Genes of the apoptotic pathway such as ATM, MAX, etc. appear to be hubs in the network with the emphasis on ATM and conditions for the two following situations: loss of function or gain of function of ATM and the partners that contribute to increasing (or compensating for the loss of) apoptosis (Figure 5, panel 1). The combination of p53 gain of function and ERK gain of function seems to be a good combination to improve the growth arrest phenotype (Figure 5, panel 2) whereas loss of function of PTEN reduces the arrest caused by gain of function of BCL2. In the GIN for the proliferation phenotype (Figure 5, panel 3), the gain of function of either MEK1 2 or ERK seems to be crucial in promoting proliferation, particularly in combination with gain of function of AKT or loss of function of p53 or p38, for instance. They form a hub in the network and seem to be very similar (symmetric) in terms of genetic interactions they share with the rest of the proteins of the network.

The MAPK model is the biggest network we study here. We anticipate that in even bigger regulatory network models, the corresponding genetic interaction networks should be modular and provide informative hints on pathways that are activated with respect to a particular phenotype. Predictions about the co-occurrence or the mutual exclusivity between gene alterations could be also derived from these networks.

### 3.3 Mammalian restriction point model

This Boolean model^{14} was adapted from a mathematical model based on ordinary differential equations developed by Novak and Tyson^{29}. The model was built to illustrate the behaviour of cells exposed to cycloheximide treatments at different times of the cell cycle. The model describes the dynamics of the restriction point situated in late G1 after which the cell commits to division even if treated by the drug.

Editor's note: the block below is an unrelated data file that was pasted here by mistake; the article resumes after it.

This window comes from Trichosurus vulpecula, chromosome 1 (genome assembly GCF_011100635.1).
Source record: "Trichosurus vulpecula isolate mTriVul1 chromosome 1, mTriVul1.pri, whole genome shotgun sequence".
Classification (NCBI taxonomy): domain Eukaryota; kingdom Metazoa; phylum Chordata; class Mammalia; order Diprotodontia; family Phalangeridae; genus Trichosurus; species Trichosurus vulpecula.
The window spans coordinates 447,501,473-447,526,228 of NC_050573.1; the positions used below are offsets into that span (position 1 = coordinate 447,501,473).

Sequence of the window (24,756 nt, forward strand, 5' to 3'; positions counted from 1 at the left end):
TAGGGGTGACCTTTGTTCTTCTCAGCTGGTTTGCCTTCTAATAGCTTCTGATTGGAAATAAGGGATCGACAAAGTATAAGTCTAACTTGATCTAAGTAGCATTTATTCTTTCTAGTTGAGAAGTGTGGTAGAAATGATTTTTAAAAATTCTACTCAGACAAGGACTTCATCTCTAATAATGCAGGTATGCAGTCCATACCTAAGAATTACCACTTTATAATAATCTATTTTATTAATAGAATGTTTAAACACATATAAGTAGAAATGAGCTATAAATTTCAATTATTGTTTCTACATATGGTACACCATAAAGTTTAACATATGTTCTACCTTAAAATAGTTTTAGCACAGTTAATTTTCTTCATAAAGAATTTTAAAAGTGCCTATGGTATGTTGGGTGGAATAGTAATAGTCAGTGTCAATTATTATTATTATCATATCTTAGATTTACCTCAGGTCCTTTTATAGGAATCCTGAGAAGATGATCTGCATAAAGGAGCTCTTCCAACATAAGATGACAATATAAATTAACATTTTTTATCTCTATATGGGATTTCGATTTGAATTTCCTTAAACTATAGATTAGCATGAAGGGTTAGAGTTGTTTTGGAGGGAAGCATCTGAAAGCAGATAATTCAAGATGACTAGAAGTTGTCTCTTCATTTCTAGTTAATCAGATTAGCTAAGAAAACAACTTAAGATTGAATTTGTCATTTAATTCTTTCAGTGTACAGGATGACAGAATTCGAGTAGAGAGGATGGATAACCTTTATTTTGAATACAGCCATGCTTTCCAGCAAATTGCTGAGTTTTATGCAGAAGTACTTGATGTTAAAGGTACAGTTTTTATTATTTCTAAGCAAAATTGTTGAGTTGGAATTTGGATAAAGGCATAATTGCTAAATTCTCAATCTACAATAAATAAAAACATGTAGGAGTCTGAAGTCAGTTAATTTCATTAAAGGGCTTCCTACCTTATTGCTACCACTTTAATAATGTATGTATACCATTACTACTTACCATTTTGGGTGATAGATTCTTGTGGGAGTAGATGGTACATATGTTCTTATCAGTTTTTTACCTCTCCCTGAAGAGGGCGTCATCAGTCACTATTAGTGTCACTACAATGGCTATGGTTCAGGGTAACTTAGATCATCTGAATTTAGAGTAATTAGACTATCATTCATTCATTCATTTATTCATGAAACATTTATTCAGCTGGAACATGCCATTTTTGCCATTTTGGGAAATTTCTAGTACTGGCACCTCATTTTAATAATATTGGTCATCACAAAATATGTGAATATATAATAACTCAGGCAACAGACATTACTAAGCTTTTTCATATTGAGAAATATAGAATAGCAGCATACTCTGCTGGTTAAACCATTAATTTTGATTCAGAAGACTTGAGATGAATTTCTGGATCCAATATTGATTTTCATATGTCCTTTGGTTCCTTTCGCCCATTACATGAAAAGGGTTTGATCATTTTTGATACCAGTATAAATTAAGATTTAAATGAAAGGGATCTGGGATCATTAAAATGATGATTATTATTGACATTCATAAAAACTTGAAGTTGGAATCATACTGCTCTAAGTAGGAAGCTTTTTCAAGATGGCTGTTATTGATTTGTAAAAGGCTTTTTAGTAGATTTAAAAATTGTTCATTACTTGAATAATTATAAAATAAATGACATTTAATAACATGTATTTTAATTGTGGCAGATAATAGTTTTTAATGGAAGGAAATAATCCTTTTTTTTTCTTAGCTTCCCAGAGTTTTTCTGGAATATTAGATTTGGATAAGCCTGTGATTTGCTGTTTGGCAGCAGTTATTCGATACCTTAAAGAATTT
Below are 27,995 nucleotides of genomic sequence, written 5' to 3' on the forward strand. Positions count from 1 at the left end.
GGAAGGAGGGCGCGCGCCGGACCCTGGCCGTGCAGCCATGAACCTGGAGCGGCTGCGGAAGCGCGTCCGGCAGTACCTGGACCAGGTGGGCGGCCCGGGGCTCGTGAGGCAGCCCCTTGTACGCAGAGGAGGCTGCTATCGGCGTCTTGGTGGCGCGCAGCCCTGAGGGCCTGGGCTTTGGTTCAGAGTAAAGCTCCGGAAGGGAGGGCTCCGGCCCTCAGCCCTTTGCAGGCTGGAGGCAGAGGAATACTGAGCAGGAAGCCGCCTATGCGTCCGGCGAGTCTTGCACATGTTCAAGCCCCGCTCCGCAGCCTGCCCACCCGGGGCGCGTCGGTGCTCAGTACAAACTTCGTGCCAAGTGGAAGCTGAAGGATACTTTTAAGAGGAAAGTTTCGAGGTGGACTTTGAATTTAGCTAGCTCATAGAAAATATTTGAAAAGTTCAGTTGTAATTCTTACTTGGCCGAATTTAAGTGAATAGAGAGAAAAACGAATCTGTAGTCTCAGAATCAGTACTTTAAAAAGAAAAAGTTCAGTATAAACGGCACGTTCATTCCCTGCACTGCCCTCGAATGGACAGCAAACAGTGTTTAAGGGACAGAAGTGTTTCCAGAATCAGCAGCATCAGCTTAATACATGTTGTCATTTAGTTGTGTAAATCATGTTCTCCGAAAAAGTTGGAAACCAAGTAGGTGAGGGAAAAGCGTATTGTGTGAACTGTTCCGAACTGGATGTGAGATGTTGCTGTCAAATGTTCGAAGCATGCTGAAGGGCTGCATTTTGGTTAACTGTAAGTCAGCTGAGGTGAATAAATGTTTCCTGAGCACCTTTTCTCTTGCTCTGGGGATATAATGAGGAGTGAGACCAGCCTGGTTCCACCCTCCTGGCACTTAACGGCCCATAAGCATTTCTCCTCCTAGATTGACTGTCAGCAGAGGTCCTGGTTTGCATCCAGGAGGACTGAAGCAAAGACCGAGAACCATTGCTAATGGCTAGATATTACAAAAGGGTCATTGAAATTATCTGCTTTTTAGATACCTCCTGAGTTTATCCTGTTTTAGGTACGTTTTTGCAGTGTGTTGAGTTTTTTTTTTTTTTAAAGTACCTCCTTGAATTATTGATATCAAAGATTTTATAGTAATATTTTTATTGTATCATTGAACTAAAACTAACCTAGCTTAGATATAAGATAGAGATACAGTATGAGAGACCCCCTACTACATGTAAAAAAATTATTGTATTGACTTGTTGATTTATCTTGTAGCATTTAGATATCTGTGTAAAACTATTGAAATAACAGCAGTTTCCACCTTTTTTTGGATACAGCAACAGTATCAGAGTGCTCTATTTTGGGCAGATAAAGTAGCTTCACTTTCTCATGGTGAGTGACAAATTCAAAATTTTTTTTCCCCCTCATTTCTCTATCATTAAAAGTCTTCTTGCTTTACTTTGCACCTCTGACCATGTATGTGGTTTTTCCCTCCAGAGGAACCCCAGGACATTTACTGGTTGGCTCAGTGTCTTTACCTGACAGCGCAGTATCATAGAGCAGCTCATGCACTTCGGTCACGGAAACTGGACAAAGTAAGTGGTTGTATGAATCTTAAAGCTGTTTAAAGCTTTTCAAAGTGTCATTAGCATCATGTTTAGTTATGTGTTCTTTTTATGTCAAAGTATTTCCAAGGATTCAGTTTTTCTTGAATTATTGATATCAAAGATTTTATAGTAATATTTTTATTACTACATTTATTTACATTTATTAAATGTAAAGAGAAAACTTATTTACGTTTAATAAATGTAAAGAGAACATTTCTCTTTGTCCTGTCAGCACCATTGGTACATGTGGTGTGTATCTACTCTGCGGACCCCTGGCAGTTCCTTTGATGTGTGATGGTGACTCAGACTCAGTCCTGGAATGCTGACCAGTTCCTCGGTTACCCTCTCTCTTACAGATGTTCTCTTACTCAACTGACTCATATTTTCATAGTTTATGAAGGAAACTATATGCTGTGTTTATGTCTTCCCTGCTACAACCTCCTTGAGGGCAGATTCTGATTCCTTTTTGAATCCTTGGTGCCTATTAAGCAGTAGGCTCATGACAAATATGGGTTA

For this small model, the GINs are easier to interpret biologically (Figure 6). The model is built such that if the cell does not receive any external growth signals, of which CycD is the sensor, it remains stuck in G1 cell cycle phase. Therefore, neither CycD nor Rb are included in these networks as their gain or loss of function would automatically lead to forcing or deleting the phenotypes. The gain of function of the cell cycle inhibitor p27 is counteracted by the gain of function of downstream cyclins such as CycA and CycE. Similarly, if both inhibitors of the G2 and M cyclins are deleted, Cdc20 and cdh1, it is equivalent to overexpressing the cyclins and the cells can no longer arrest. A similar mechanism is achieved by overexpressing E2F and deleting cdh1. The role of cdh1 seems to be more prevalent in degrading the cyclins. Note that cdh1 and Cdc20 are in both genetic interaction networks for growth arrest and proliferation because the two read-outs are symmetric. The loss of function of both Cdc20 and cdh1 leads to a very low probability of arresting the cycle, and a very high probability for proliferating. The two phenotypes are mutually exclusive.